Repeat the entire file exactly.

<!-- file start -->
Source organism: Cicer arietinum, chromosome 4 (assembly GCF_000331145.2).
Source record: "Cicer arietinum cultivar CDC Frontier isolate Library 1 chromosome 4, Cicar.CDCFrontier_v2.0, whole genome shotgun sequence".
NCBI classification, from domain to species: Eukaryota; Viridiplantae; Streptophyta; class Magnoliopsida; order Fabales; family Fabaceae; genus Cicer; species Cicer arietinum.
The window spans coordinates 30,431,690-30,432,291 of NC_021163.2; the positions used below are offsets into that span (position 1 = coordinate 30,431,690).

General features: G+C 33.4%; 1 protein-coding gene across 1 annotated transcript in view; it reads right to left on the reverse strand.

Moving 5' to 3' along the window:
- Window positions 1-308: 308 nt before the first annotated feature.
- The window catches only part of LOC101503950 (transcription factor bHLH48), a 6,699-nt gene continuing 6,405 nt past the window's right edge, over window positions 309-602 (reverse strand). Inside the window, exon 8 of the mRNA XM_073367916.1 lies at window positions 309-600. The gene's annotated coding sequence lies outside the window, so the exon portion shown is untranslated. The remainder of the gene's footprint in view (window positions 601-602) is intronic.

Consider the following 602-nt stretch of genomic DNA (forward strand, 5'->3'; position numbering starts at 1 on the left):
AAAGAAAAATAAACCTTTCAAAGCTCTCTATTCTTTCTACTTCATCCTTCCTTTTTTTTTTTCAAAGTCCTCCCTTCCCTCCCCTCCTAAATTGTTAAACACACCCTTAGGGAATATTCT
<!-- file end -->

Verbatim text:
Source organism: Cicer arietinum, chromosome 4 (assembly GCF_000331145.2).
Source record: "Cicer arietinum cultivar CDC Frontier isolate Library 1 chromosome 4, Cicar.CDCFrontier_v2.0, whole genome shotgun sequence".
NCBI classification, from domain to species: Eukaryota; Viridiplantae; Streptophyta; class Magnoliopsida; order Fabales; family Fabaceae; genus Cicer; species Cicer arietinum.
The window spans coordinates 30,431,690-30,432,291 of NC_021163.2; the positions used below are offsets into that span (position 1 = coordinate 30,431,690).

General features: G+C 33.4%; 1 protein-coding gene across 1 annotated transcript in view; it reads right to left on the reverse strand.

Moving 5' to 3' along the window:
- Window positions 1-308: 308 nt before the first annotated feature.
- The window catches only part of LOC101503950 (transcription factor bHLH48), a 6,699-nt gene continuing 6,405 nt past the window's right edge, over window positions 309-602 (reverse strand). Inside the window, exon 8 of the mRNA XM_073367916.1 lies at window positions 309-600. The gene's annotated coding sequence lies outside the window, so the exon portion shown is untranslated. The remainder of the gene's footprint in view (window positions 601-602) is intronic.

Consider the following 602-nt stretch of genomic DNA (forward strand, 5'->3'; position numbering starts at 1 on the left):
AAAGAAAAATAAACCTTTCAAAGCTCTCTATTCTTTCTACTTCATCCTTCCTTTTTTTTTTTCAAAGTCCTCCCTTCCCTCCCCTCCTAAATTGTTAAACACACCCTTAGGGAATATTCT